Long gone are the days when Greek wine meant piney, sappy retsina. Greece, one of the world’s most historic wine producing regions, has managed to reinvent itself in the modern era and is now in the midst of a serious comeback. Many of Greece’s best winemakers got their feet wet making wine in France and have returned home to infuse their local winemaking traditions with organic farming practices and fresh perspectives on how to translate their immaculate wine growing conditions into memorable, world-class wines.
Get ready to dive into some delicious and difficult to pronounce obscurities like Xinomavro, Agiorgitiko, Assyrtiko, and Moschofilero. The linguistic challenge is sure to be rewarded by mineral-driven, elegant wines that instantly transport you to breezy, sun-drenched islands where grilled octopus and plump olives abound and where blue waters extend for miles.
Greece’s Sweet Spots
The Greek island of Santorini is primarily known for its crisp and briny white wines made from the native Assyrtiko grape. Assyrtiko is very high in acid, which makes the wine a perfect accompaniment to seafood, contributing a lemony counterpart to anything from grilled calamari to roasted branzino. The cool maritime climate in Santorini yields wines that are redolent of the salty ocean air and that possess a very distinct chalky minerality.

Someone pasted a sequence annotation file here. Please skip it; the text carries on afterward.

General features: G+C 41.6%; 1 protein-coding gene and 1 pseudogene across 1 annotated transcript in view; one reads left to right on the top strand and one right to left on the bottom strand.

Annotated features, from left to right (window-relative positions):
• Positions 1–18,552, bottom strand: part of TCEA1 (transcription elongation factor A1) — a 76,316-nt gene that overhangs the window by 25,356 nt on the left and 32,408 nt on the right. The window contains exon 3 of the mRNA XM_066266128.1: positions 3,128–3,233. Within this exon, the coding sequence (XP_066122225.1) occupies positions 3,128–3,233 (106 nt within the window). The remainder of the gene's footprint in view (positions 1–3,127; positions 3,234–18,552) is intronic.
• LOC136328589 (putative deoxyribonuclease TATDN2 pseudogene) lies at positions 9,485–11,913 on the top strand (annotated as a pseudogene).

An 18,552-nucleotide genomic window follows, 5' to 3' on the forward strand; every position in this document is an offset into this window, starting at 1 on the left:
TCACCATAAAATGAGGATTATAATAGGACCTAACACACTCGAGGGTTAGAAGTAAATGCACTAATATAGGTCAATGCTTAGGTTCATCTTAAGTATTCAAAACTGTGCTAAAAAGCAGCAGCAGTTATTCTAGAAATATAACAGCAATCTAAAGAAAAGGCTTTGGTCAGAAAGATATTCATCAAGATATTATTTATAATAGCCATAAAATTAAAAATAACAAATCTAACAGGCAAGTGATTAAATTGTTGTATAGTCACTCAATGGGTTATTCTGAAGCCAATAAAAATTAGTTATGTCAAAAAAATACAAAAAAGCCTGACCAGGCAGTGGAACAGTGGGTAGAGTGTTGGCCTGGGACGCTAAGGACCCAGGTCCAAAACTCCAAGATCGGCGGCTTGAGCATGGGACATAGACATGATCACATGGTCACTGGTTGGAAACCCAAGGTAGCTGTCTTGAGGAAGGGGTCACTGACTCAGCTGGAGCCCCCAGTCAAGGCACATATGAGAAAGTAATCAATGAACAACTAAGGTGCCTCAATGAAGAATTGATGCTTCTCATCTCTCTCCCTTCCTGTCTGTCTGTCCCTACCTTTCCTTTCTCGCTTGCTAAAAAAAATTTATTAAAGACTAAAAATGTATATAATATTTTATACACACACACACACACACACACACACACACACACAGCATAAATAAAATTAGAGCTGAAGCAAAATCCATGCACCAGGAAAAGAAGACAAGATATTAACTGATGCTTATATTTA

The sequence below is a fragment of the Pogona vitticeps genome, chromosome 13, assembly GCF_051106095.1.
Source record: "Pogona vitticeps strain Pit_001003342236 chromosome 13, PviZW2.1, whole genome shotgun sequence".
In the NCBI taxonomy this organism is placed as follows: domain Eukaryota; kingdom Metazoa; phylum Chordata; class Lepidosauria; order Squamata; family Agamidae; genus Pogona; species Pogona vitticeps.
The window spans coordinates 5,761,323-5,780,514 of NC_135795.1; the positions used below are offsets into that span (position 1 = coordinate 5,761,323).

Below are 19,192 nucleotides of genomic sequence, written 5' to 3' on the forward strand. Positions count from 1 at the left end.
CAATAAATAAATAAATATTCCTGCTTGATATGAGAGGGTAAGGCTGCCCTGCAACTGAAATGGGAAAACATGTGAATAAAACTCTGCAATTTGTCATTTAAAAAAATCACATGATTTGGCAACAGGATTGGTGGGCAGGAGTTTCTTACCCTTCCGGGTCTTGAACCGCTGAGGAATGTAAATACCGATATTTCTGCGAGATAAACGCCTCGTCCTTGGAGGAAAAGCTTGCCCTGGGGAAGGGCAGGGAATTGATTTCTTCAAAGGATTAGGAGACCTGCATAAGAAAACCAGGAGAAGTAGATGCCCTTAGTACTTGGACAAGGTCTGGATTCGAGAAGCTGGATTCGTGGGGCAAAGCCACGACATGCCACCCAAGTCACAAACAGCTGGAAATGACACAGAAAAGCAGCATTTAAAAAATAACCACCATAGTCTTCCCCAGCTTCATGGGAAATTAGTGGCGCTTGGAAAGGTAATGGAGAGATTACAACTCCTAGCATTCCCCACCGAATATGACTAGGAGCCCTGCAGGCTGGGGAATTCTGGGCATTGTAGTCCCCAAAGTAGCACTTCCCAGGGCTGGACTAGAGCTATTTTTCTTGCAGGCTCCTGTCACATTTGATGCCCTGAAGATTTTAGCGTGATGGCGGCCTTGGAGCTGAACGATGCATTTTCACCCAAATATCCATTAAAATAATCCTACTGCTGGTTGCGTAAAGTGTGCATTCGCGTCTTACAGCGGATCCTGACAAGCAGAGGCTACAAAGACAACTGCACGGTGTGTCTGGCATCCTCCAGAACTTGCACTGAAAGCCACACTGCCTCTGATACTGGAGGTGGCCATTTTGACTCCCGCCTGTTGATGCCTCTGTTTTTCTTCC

While Santorini is dominated by white wines, the island also produces intensely aromatic and spicy red wines made from the local Mavrotragano grape. Mavrotragano yields high acid and substantially tannic wines that have signature floral aromas and deep red hues.
The Peloponnese is the second largest wine growing region in Greece and is located at the southernmost tip of the Greek mainland. The region is divided into three main wine regions: Patras, which produces white wines made from the pink-skinned grape Roditis (one of the grapes used in retsina), Mantinia, which is famous for its lychee and rose scented wines made from the Moschofilero grape, and Nemea, which is home to Agiorgitiko, one of Greece’s most widely planted red grapes.
Located in the Ionian Sea, the mountainous island of Cephalonia is replete with limestone soils in which the indigenous grape Robola thrives. Wines made from Robola are typically medium to full bodied with lush textures and aromatic notes of citrus and spice. While Robola looks and tastes quite similar to the Italian grape Ribolla Gialla, the two grapes are actually not proven to be related.
Macedonia which is located in the north of Greece, is red wine territory and is home to the indigenous red grape variety, Xinomavro, which is prolific in the sub zone of Naoussa. Xinomavro is often referred to as the Pinot Noir or the Nebbiolo of Greece, yielding classy, red fruited wines that have solid tannin structure and high acidity levels—two characteristics that make them suitable for long-term aging.